The Australian Government today released the Broadband Availability and Quality: Summary Report (accessible in PDF format here), indicating that there are more than 1.6 million premises in the country with very poor or no fixed broadband access at all.
Despite committing tens of billions of dollars to the construction of a NBN, the previous Government had not ever attempted to identify those areas of Australia which had the most inadequate broadband and in the rollout of the NBN under Labor there was no apparent effort to prioritise areas of greatest need.
The report is therefore the first of its kind to be undertaken by an Australian Government and will inform the rollout of the National Broadband Network, ensuring that the worst served areas in the country will be prioritised for upgrades.
The report is the latest step in the Government's National Broadband Network (NBN) reform agenda in ensuring the network is rolled out sooner, cheaper to taxpayers and more affordably.
Key findings of the report are that there are approximately 700,000 premises unable to get access to a fixed broadband service and an additional 920,000 premises in areas with estimated median peak download speeds of less than 4.8 megabits per second (Mbps).
The analysis draws on data from all major Australian telecommunications carriers and a number of smaller network operators.
It will ensure that the NBN Co minimises the extent that it overbuilds existing superfast networks – such as Hybrid Fibre Coaxial (HFC) networks, fibre-to-the-premises (FTTP) networks and fibre-to-the-node (FTTN) networks – in the short term while communities with very poor or no broadband have to wait many years for upgrades.
NBN Co will be provided with this analysis and asked to consider to prioritise those underserved areas wherever this is logistically and commercially feasible.
Following the recently completed Strategic Review, the NBN Co has advised that underserved areas will, on average, receive upgrades two years earlier than the rest of the country.
Access to cheap, reliable and affordable broadband can revolutionise the way households and businesses participate in the digital economy.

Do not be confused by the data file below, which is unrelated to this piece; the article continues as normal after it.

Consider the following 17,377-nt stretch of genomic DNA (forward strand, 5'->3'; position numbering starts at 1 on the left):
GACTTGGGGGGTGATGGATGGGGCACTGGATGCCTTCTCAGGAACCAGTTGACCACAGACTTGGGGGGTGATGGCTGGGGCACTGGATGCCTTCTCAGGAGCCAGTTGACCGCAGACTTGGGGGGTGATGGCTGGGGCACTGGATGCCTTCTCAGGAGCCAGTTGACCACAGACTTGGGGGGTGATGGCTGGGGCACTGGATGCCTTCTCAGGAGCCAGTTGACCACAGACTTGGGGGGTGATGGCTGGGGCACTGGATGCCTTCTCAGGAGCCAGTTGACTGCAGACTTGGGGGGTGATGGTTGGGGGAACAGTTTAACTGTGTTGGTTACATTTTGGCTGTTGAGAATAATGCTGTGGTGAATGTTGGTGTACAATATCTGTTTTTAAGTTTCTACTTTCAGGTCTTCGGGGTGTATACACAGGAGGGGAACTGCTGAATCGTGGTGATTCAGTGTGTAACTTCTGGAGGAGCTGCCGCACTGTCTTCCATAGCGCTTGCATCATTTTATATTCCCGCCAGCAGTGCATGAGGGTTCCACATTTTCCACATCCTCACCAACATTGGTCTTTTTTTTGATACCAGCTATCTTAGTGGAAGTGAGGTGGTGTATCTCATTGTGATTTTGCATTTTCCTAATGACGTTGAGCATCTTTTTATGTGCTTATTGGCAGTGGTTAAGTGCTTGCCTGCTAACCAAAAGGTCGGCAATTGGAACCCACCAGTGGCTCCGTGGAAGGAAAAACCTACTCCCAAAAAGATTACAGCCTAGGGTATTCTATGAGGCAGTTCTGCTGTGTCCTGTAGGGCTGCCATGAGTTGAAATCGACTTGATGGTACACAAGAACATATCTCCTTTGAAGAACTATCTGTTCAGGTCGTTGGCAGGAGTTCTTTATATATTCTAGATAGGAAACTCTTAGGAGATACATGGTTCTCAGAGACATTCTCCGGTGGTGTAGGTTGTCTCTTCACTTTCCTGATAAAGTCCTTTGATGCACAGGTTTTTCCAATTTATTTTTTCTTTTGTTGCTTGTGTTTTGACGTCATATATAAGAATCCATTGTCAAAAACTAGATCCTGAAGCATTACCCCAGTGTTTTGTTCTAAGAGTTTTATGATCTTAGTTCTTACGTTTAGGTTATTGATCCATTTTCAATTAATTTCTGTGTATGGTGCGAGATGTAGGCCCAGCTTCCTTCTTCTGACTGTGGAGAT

But while an improvement from, say, 5 mbps to 25 mbps, will be appreciated by most if not all consumers, the biggest improvement in productivity and amenity accrues to households and businesses which go from having no broadband at all to very fast broadband.
Key findings from the report
- 9.9 million premises (91 per cent) have access to fixed line broadband services delivered via digital subscriber line technology.
- 3.1 million premises (28 per cent) have access to a high speed broadband platform including fibre-to-the-node, hybrid fibre coaxial netoworks and fixed wireless networks.
- 8.8 million premises (81 per cent) have access to 3G mobile broadband services and 6.4 million premises (59 per cent) have access to 4G sevices.
- 1.4 million premises (13 per cent) across Australia are in areas where less than 40 per cent of premises can access a fixed broadband service.
- 3.1 million premises (28 per cent) have access to peak download speeds of between 25 megabits per second (Mbps) to 110 Mbps download.
- 7.1 million premises (65 per cent) are in areas that have access to peak median download speeds of less than 24 megabits per second over the copper network.
- 0.7 million premises (6 per cent) are unable to get access to a fixed broadband service.
- Of the premises with access to xDSL broadband services over copper, 3.7 million of these are located in areas with an estimated peak median download speed of less than 9 Mbps, and 920, 000 have an estimated peak median download speed of less than 4.8 Mbps
The Summary Report is the first release of the broadband availability and quality analysis. The Department of Communications is refining the detail of the analysis and compiling maps which will be published early in the new year along with the methodology used. There will be the opportunity to provide feedback on the methodology and the results.
Further information on this analysis will also be available via a website that is currently being developed to allow end users to access the results for their local community and provide feedback on their individual experience.
More information and advice is available at www.communications.gov.au